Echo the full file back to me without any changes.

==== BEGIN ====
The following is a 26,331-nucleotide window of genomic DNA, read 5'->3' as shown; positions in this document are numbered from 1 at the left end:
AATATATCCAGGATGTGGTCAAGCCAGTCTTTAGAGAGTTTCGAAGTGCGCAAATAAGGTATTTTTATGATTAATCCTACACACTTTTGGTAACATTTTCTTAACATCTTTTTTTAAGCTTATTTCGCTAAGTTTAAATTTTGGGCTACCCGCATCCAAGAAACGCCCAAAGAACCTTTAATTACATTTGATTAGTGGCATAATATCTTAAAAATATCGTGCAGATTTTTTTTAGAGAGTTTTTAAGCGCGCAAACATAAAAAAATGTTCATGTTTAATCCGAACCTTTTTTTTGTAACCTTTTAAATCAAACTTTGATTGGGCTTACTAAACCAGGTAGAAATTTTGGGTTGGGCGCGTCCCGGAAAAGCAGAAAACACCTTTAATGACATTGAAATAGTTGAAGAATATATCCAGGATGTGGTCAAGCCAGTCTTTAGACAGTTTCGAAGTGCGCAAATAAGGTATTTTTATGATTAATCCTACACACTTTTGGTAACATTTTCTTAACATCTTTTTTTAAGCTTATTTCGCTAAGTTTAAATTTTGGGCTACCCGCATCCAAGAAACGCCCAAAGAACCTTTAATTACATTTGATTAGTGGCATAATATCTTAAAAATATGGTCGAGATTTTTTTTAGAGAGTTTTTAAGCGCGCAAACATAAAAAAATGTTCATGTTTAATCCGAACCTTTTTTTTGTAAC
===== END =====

The following is a 26,331-nucleotide window of genomic DNA, read 5'->3' as shown; positions in this document are numbered from 1 at the left end:
AATATATCCAGGATGTGGTCAAGCCAGTCTTTAGAGAGTTTCGAAGTGCGCAAATAAGGTATTTTTATGATTAATCCTACACACTTTTGGTAACATTTTCTTAACATCTTTTTTTAAGCTTATTTCGCTAAGTTTAAATTTTGGGCTACCCGCATCCAAGAAACGCCCAAAGAACCTTTAATTACATTTGATTAGTGGCATAATATCTTAAAAATATCGTGCAGATTTTTTTTAGAGAGTTTTTAAGCGCGCAAACATAAAAAAATGTTCATGTTTAATCCGAACCTTTTTTTTGTAACCTTTTAAATCAAACTTTGATTGGGCTTACTAAACCAGGTAGAAATTTTGGGTTGGGCGCGTCCCGGAAAAGCAGAAAACACCTTTAATGACATTGAAATAGTTGAAGAATATATCCAGGATGTGGTCAAGCCAGTCTTTAGACAGTTTCGAAGTGCGCAAATAAGGTATTTTTATGATTAATCCTACACACTTTTGGTAACATTTTCTTAACATCTTTTTTTAAGCTTATTTCGCTAAGTTTAAATTTTGGGCTACCCGCATCCAAGAAACGCCCAAAGAACCTTTAATTACATTTGATTAGTGGCATAATATCTTAAAAATATGGTCGAGATTTTTTTTAGAGAGTTTTTAAGCGCGCAAACATAAAAAAATGTTCATGTTTAATCCGAACCTTTTTTTTGTAAC